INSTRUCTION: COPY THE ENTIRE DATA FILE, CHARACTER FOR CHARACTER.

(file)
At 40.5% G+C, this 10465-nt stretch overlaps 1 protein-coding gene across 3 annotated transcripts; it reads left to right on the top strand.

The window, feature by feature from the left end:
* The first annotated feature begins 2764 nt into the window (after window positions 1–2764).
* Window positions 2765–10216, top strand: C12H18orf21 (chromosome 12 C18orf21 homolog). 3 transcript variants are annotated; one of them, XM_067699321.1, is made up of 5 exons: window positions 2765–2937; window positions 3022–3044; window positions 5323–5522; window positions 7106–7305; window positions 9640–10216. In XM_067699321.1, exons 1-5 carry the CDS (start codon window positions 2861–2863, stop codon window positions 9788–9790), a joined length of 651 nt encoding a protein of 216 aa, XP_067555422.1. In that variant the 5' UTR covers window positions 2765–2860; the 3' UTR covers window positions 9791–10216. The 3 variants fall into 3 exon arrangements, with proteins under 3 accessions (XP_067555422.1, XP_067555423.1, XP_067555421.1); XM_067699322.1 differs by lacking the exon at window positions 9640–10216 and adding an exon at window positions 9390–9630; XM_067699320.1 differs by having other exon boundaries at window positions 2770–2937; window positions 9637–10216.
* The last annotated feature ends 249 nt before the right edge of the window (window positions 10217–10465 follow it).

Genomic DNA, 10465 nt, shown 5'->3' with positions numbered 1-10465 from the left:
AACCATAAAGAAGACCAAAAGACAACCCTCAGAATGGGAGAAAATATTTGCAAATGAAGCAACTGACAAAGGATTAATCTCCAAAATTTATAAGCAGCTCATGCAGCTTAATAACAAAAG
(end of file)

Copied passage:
At 40.5% G+C, this 10465-nt stretch overlaps 1 protein-coding gene across 3 annotated transcripts; it reads left to right on the top strand.

The window, feature by feature from the left end:
* The first annotated feature begins 2764 nt into the window (after window positions 1–2764).
* Window positions 2765–10216, top strand: C12H18orf21 (chromosome 12 C18orf21 homolog). 3 transcript variants are annotated; one of them, XM_067699321.1, is made up of 5 exons: window positions 2765–2937; window positions 3022–3044; window positions 5323–5522; window positions 7106–7305; window positions 9640–10216. In XM_067699321.1, exons 1-5 carry the CDS (start codon window positions 2861–2863, stop codon window positions 9788–9790), a joined length of 651 nt encoding a protein of 216 aa, XP_067555422.1. In that variant the 5' UTR covers window positions 2765–2860; the 3' UTR covers window positions 9791–10216. The 3 variants fall into 3 exon arrangements, with proteins under 3 accessions (XP_067555422.1, XP_067555423.1, XP_067555421.1); XM_067699322.1 differs by lacking the exon at window positions 9640–10216 and adding an exon at window positions 9390–9630; XM_067699320.1 differs by having other exon boundaries at window positions 2770–2937; window positions 9637–10216.
* The last annotated feature ends 249 nt before the right edge of the window (window positions 10217–10465 follow it).

Genomic DNA, 10465 nt, shown 5'->3' with positions numbered 1-10465 from the left:
AACCATAAAGAAGACCAAAAGACAACCCTCAGAATGGGAGAAAATATTTGCAAATGAAGCAACTGACAAAGGATTAATCTCCAAAATTTATAAGCAGCTCATGCAGCTTAATAACAAAAG